Crowdsourcing isn’t just a buzzword. It is also—and probably most importantly—an ecosystem of its own. History has witnessed many attempts to leverage the wisdom of the crowd, usually in the form of competition, such as the British government’s 1714 Longitude rewards. But crowdsourcing to solve problems and generate new knowledge comes in many forms, including idea generation, innovation, microtasks, corporate research and development, unpaid competitions, and paid crowds.
Crowdsourcing is often linked to various forms of online communities where members interact and communicate with each other primarily via the Internet. The 2001 launch of Wikipedia is a good example. In this context, there are different types of virtual communities. Some communities are based on interests, relationships, or transactions, while others provide geographic and demographic frameworks around topics and activities. Virtual communities of practice (VCoPs)—knowledge-based communities and expert networks—are often formed around these areas of interest. These communities are made up of professionals who, while working in different organizations and at times even subscribing to different disciplines, come together to discuss topics related to their field of study or expertise. We refer to the practice of leveraging the wisdom of VCoPs for ideation and research purposes as expert-sourcing.
Whether commercial or non-commercial, the essence of any type of expert network is participation and contribution, as the main goal of these communities is to generate knowledge. However, previous research has demonstrated that participation and contribution of content is not equally distributed among members of these communities, thus creating what is termed participation inequality. Participation patterns in VCoPs indeed seem to be unbalanced: in most communities, 90 per cent of users are described as lurkers with only marginal or zero contribution. Nine per cent are described as contributors, contributing a little and on an irregular basis. Only one per cent of users, called creators, account for most of the actions taken.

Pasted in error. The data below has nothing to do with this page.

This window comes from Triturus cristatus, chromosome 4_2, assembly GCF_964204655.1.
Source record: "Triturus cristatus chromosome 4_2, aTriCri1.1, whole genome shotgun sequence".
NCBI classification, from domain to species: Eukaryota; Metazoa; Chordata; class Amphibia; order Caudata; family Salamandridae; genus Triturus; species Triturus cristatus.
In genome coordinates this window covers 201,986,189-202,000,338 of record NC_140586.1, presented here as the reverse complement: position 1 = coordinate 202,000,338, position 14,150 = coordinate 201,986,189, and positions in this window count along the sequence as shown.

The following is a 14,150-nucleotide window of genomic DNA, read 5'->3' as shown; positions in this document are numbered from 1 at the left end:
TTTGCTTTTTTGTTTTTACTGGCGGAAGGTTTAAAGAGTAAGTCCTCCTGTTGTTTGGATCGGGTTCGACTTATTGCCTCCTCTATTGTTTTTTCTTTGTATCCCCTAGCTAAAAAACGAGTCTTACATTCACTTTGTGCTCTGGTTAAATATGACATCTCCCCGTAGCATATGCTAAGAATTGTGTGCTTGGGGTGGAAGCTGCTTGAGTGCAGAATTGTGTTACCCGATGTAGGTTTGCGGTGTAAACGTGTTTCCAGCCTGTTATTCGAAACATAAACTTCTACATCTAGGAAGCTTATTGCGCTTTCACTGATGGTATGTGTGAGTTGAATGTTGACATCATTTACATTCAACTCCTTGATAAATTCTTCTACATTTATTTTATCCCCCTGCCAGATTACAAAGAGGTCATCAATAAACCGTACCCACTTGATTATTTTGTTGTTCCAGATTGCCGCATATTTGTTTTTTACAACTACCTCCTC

We are practitioners and academics who were in charge of Wikistrat’s community of almost 3,000 experts from various fields of expertise who collaborate in real time on a virtual platform with the purpose of creating new knowledge. Responsible for motivating contributions from online communities of experts, we wanted to know what drives experts to participate and contribute under the umbrella of VCoPs, and what prevents them from doing so.
In order to answer these questions, we analyzed four years of data regarding the behavioural patterns of Wikistrat’s members, and conducted semi-structured interviews. This combination of quantitative and qualitative methods gave us the advantage of analyzing many facets of (big) data accompanied by informal impressions.
The Wikistrat community is diverse. It consists of experts in various fields (e.g., geopolitics, economics, social science, finance, and technology) and at various levels of expertise. We also divided our analysts into three groups based on their quantitative contribution (i.e., number of actions):
- Leaders (more than 50 actions per year)
- Inbound (1–50 actions per year)